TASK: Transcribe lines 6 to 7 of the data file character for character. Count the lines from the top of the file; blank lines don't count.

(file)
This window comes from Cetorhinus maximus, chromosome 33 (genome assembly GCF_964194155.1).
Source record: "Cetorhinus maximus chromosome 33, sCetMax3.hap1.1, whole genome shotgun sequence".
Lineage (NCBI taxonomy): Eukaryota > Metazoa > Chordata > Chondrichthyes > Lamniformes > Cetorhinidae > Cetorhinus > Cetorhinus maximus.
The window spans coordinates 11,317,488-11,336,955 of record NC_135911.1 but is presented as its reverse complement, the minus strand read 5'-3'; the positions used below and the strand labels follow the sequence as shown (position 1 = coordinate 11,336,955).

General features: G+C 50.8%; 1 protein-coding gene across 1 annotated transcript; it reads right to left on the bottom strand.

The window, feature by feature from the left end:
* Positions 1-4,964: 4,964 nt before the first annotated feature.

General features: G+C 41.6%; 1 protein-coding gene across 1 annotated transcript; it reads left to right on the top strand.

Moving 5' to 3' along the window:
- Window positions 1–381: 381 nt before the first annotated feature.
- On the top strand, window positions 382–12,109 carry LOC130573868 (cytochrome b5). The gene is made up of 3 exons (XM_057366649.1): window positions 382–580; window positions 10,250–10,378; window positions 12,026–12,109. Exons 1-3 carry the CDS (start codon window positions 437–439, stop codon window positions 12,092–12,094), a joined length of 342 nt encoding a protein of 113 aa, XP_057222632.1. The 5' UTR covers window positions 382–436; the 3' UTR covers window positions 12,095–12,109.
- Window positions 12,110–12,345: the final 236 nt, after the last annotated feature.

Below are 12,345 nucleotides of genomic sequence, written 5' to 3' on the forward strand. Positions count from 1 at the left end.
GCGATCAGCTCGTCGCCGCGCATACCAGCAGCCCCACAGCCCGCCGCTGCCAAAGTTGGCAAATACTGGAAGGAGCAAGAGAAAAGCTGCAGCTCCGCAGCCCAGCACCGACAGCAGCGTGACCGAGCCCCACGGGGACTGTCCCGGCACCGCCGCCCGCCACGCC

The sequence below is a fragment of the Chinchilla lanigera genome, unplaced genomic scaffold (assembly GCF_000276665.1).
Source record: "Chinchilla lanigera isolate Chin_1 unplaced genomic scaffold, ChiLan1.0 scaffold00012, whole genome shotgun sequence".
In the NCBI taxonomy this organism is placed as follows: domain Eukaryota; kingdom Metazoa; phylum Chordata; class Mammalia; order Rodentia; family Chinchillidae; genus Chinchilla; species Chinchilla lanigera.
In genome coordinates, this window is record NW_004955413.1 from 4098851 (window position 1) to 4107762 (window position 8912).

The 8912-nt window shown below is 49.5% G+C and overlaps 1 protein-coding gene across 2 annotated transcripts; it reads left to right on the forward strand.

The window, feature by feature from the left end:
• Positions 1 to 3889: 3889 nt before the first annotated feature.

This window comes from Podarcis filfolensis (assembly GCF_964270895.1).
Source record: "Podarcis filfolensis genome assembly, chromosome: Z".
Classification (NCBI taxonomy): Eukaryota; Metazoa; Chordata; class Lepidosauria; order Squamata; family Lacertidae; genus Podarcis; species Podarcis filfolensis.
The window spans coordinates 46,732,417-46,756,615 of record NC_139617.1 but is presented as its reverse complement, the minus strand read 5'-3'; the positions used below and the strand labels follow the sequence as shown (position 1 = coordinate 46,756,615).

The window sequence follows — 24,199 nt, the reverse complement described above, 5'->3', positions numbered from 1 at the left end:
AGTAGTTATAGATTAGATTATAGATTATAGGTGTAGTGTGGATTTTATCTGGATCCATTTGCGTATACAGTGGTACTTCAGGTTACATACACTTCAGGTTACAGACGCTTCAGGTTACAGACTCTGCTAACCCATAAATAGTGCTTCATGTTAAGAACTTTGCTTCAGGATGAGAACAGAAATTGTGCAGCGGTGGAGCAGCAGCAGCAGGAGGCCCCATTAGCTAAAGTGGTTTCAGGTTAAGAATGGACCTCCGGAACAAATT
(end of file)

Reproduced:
The window, feature by feature from the left end:
* Positions 1-4,964: 4,964 nt before the first annotated feature.